RICHMOND, FEB. 4 -- Del. Bernard S. Cohen, bucking centuries of tobacco tradition with the zeal of someone who hasn't touched a cigarette in 27 years, asked reluctant Virginia legislators today to enact some of the toughest antismoking regulations in the country.

Surrounded by 200 fuming employees of Philip Morris, the giant Richmond-based cigarette manufacturer, Cohen (D-Alexandria) outlined for two legislative committees his proposal to ban smoking in a variety of public places and require many businesses to create "reasonably substantial" smoke-free zones. Violators could face misdemeanor charges under the bill.

Cohen described his measure, which he later conceded cannot survive in its current stringent form, as a "public statement of respect and tolerance for the rights of others."

"This is a public health bill," Cohen told a standing-room-only crowd, most of whose members had been bused in for the occasion by Philip Morris, the nation's largest cigarette maker and Richmond's largest private employer.

Opponents of Cohen's proposed Clean Indoor Air Act said it would cost Virginia untold jobs and turn restaurateurs and other business people into antismoking police.

Further, they said, the act breaches what one spokesman called "the Virginia way," a near-mystical reverence for tradition that is frequently invoked in the General Assembly's hearing rooms.

"They are apple pie and motherhood-sounding ideas to impose somebody's will on another," said Jerry Jenkins, a Southside tobacco farmer and official of the state Farm Bureau Federation who recited the role that the "golden leaf" has long played in Virginia history.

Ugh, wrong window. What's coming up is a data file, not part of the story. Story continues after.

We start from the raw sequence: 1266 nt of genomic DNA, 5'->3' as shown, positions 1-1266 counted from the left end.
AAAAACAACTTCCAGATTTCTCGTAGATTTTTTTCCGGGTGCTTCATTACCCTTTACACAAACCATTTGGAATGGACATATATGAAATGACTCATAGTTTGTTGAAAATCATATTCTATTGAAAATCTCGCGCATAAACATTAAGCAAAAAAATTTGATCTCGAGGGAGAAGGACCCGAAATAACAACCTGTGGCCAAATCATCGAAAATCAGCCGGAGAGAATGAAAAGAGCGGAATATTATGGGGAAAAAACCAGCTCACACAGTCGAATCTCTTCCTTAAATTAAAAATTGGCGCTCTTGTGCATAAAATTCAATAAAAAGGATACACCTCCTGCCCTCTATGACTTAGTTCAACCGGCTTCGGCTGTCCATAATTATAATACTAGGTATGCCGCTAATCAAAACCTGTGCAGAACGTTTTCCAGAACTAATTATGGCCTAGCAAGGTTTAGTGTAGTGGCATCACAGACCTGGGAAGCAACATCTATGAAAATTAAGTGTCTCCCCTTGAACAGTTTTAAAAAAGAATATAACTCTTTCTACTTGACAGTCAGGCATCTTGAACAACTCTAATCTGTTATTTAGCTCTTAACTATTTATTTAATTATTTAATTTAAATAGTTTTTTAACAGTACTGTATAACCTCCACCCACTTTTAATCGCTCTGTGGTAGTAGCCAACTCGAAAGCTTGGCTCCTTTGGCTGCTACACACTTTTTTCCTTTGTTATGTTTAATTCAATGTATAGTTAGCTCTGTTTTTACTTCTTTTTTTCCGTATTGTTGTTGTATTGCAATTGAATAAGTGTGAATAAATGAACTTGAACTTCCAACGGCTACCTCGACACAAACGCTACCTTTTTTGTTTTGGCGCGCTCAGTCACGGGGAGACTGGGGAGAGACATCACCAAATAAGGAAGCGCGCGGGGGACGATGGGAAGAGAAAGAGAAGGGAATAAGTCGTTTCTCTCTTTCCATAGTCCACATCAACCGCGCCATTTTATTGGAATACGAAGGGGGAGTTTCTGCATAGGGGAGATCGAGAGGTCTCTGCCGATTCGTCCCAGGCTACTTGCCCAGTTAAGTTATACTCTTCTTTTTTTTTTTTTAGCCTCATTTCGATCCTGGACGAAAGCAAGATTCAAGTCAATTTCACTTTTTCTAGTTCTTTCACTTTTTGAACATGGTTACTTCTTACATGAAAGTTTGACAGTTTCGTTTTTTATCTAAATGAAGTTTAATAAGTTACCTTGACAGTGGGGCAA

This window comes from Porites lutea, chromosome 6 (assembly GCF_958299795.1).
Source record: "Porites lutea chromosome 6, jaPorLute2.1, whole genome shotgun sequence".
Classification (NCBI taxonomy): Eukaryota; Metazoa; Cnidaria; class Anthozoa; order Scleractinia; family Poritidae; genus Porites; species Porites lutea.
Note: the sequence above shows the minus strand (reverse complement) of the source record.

"It's been the crop that put the bread on the table," Jenkins said at one point.

In a sense, Cohen's bill is a perfect illustration of the gulf that persists between reform-minded liberals from Northern Virginia, a region where a number of localities have no-smoking ordinances, and lawmakers from the state's agrarian communities.

Del. Lewis D. Parker Jr. (D-South Hill), an influential House member whose district includes many tobacco growers, told the committees he once became "inflamed" when a no-smoking rule prevented him from lighting up at a Williamsburg restaurant.

"I thought it was an insult to the very heritage of Williamsburg," Parker said.

Cohen brushed aside the romantic view of tobacco, saying 41 states have enacted at least some smoking restrictions because of concerns about the effect of secondhand smoke on nonsmokers.

The District of Columbia recently banned smoking in taxis and required restaurants to set aside 25 percent of their seating for nonsmokers.

In Maryland, legislators will soon consider at least four proposals to restrict smoking in retail and food stores, as well as restaurants and cafeterias with more than 50 seats.

State Sen. Richard L. Saslaw (D-Springfield), a jogger who detests cigarette smoke, said he favored the concept of Cohen's bill but would vote against it because it is "too cumbersome and unrealistic."

"The bill's not going anywhere," Saslaw added.

Cohen predicted close votes in both the House and Senate committees, adding that he was willing to accept some changes to make the measure more palatable to rural legislators.

"Right now in the form it stands, we couldn't get it out of committee," said Cohen, who has not smoked since law school, when he would go through half a pack a day. But he added: "We purposely gave them something to chew on."